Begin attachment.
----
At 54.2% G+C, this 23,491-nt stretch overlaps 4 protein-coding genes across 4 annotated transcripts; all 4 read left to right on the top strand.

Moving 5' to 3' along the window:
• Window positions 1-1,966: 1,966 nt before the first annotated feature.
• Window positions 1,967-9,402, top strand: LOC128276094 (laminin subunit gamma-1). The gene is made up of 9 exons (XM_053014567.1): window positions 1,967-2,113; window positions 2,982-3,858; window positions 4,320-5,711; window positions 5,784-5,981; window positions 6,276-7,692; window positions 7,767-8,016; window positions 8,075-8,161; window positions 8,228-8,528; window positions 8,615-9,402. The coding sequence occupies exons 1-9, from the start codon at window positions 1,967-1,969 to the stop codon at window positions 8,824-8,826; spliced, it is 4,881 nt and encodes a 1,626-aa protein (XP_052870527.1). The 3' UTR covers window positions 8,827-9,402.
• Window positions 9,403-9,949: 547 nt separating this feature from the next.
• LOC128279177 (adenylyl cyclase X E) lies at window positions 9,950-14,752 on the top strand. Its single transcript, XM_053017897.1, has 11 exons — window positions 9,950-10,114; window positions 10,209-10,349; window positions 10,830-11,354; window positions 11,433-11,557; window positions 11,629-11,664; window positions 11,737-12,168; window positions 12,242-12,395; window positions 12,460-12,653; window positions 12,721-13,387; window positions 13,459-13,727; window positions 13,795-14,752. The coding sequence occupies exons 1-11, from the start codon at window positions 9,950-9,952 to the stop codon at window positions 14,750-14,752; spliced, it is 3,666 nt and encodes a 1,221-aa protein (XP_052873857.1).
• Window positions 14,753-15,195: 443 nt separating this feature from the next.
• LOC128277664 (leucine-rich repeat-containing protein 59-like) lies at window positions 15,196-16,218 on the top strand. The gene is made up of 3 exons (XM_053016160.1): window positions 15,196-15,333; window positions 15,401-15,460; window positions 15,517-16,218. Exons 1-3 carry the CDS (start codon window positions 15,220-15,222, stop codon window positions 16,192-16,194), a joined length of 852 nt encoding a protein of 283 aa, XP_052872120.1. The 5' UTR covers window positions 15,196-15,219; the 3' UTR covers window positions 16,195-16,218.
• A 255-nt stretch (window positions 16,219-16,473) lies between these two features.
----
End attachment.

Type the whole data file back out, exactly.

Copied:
At 54.2% G+C, this 23,491-nt stretch overlaps 4 protein-coding genes across 4 annotated transcripts; all 4 read left to right on the top strand.

Moving 5' to 3' along the window:
• Window positions 1-1,966: 1,966 nt before the first annotated feature.
• Window positions 1,967-9,402, top strand: LOC128276094 (laminin subunit gamma-1). The gene is made up of 9 exons (XM_053014567.1): window positions 1,967-2,113; window positions 2,982-3,858; window positions 4,320-5,711; window positions 5,784-5,981; window positions 6,276-7,692; window positions 7,767-8,016; window positions 8,075-8,161; window positions 8,228-8,528; window positions 8,615-9,402. The coding sequence occupies exons 1-9, from the start codon at window positions 1,967-1,969 to the stop codon at window positions 8,824-8,826; spliced, it is 4,881 nt and encodes a 1,626-aa protein (XP_052870527.1). The 3' UTR covers window positions 8,827-9,402.
• Window positions 9,403-9,949: 547 nt separating this feature from the next.
• LOC128279177 (adenylyl cyclase X E) lies at window positions 9,950-14,752 on the top strand. Its single transcript, XM_053017897.1, has 11 exons — window positions 9,950-10,114; window positions 10,209-10,349; window positions 10,830-11,354; window positions 11,433-11,557; window positions 11,629-11,664; window positions 11,737-12,168; window positions 12,242-12,395; window positions 12,460-12,653; window positions 12,721-13,387; window positions 13,459-13,727; window positions 13,795-14,752. The coding sequence occupies exons 1-11, from the start codon at window positions 9,950-9,952 to the stop codon at window positions 14,750-14,752; spliced, it is 3,666 nt and encodes a 1,221-aa protein (XP_052873857.1).
• Window positions 14,753-15,195: 443 nt separating this feature from the next.
• LOC128277664 (leucine-rich repeat-containing protein 59-like) lies at window positions 15,196-16,218 on the top strand. The gene is made up of 3 exons (XM_053016160.1): window positions 15,196-15,333; window positions 15,401-15,460; window positions 15,517-16,218. Exons 1-3 carry the CDS (start codon window positions 15,220-15,222, stop codon window positions 16,192-16,194), a joined length of 852 nt encoding a protein of 283 aa, XP_052872120.1. The 5' UTR covers window positions 15,196-15,219; the 3' UTR covers window positions 16,195-16,218.
• A 255-nt stretch (window positions 16,219-16,473) lies between these two features.